Costs Rise Substantially After Hospital Mergers

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Average payment for patient admission increased more than 110% at hospitals that were part of the largest multi-hospital systems, compared with 70% at all other hospitals.
Average payment for patient admission increased more than 110% at hospitals that were part of the largest multi-hospital systems, compared with 70% at all other hospitals.

HealthDay News — Hospital prices in California increased substantially from 2004 to 2013, with a larger increase in hospitals that are members of multi-hospital systems, according to a study published in Inquiry.

Glenn A. Melnick, PhD, and Katya Fonkych, PhD, from the University of Southern California in Los Angeles, examined hospital prices in California over time, focusing on hospitals in the largest multi-hospital systems.

The researchers found that across all hospitals and all services, there was a substantial increase in hospital prices from 2004 to 2013 (+76% per hospital admission). Compared with prices paid to all other California hospitals, prices at hospitals that were part of the largest multi-hospital systems grew substantially more (113% versus 70%). At the start of the period, the prices were similar in both groups (about $9,200 per admission); prices at hospitals in the largest system exceeded those at other California hospitals by about $4,000 per patient admission by the end of the period.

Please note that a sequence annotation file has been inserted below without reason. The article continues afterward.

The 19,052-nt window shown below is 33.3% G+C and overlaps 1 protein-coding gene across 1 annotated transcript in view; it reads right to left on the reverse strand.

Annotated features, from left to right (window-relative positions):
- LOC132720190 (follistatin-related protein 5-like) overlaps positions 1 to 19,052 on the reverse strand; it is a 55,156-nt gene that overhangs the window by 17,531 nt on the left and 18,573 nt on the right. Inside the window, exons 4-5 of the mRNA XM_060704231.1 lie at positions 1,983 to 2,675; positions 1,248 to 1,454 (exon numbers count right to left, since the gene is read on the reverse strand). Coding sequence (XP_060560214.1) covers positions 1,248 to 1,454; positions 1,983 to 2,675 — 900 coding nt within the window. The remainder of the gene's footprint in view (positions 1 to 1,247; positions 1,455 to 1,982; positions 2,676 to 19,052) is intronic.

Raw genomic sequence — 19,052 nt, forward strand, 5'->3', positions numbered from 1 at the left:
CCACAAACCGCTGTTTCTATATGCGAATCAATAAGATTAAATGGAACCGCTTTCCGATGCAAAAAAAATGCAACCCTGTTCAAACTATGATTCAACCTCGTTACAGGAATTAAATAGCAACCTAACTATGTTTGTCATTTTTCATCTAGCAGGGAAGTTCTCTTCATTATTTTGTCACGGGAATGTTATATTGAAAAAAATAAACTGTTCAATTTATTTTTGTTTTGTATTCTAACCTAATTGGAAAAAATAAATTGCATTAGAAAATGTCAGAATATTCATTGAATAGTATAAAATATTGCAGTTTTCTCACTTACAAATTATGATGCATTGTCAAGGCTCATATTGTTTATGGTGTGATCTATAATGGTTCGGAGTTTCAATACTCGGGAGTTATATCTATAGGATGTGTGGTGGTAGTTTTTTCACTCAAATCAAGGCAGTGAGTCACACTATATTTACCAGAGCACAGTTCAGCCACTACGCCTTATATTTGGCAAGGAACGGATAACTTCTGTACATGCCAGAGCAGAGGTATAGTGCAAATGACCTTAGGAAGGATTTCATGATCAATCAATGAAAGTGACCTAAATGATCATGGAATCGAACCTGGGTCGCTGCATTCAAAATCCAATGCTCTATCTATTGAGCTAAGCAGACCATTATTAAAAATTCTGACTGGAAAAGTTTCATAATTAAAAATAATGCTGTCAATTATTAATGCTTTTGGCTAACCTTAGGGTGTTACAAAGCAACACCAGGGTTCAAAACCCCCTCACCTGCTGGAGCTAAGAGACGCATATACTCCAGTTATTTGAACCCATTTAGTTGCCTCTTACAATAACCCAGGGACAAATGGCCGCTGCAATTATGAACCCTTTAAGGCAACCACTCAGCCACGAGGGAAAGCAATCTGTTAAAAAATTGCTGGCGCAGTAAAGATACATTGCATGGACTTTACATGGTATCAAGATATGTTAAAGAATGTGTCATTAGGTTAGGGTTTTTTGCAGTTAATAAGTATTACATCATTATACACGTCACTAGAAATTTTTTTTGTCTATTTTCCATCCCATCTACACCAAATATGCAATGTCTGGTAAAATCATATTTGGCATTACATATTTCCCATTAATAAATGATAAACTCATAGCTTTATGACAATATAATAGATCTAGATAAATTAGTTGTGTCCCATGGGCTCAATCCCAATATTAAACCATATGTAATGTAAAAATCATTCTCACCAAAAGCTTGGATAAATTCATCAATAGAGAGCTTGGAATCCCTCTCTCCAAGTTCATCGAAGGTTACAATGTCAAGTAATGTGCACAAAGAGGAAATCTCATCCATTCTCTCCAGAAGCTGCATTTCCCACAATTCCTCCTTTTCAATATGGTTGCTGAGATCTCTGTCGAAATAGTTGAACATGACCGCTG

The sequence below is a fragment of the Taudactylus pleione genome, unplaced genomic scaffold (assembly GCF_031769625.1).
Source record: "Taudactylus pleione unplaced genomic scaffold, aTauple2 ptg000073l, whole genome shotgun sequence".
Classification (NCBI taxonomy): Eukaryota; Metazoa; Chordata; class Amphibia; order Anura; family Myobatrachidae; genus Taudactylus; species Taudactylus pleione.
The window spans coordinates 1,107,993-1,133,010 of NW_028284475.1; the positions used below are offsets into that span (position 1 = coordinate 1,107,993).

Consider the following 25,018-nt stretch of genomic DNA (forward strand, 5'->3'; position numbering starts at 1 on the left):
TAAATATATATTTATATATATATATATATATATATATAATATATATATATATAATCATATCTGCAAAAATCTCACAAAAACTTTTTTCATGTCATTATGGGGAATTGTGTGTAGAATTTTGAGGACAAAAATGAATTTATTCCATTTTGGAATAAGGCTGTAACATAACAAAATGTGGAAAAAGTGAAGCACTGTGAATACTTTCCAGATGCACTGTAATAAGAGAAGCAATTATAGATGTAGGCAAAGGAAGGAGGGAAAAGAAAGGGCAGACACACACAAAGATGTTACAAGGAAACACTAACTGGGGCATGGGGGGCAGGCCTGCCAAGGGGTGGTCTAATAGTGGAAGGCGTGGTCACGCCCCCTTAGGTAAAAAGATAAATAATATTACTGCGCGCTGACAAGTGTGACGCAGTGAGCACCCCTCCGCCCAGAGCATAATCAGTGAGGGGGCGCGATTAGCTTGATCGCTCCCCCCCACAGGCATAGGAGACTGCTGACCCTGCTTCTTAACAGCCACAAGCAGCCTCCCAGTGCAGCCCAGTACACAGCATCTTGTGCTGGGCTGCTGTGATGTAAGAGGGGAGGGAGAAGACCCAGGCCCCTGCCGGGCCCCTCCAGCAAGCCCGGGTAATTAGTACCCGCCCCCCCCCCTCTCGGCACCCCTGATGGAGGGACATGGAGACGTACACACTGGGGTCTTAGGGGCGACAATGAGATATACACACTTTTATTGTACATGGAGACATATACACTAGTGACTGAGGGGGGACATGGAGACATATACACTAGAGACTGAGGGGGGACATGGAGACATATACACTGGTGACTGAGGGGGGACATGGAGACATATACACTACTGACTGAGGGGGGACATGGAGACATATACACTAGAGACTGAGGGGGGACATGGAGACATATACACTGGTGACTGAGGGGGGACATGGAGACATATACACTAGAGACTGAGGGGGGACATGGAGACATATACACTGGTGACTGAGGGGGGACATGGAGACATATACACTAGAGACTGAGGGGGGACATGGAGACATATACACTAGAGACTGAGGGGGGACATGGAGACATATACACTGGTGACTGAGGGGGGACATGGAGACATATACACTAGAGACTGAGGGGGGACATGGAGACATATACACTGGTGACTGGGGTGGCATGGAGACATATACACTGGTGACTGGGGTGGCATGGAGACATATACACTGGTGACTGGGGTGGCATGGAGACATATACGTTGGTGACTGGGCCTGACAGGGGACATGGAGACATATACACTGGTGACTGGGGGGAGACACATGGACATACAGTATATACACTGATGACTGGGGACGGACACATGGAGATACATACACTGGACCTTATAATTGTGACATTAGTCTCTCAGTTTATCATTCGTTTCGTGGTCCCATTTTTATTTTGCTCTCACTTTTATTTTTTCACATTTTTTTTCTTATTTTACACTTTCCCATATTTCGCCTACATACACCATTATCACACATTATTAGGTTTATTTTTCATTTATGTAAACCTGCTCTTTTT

"Our data measure actual prices for a large sample of hospitals over a long period of time in California," the authors write. "California experienced its wave of consolidation much earlier than the rest of the country and as such our findings may provide some insights into what may happen across the United States from hospital consolidation, including growth of large, multi-hospital systems now forming in the rest of the country."

Reference

Melnick GA, Fonkych K. Hospital prices increase in California, especially among hospitals in the largest multi-hospital systems. Inquiry. 2016. doi: 10.1177/0046958016651555.

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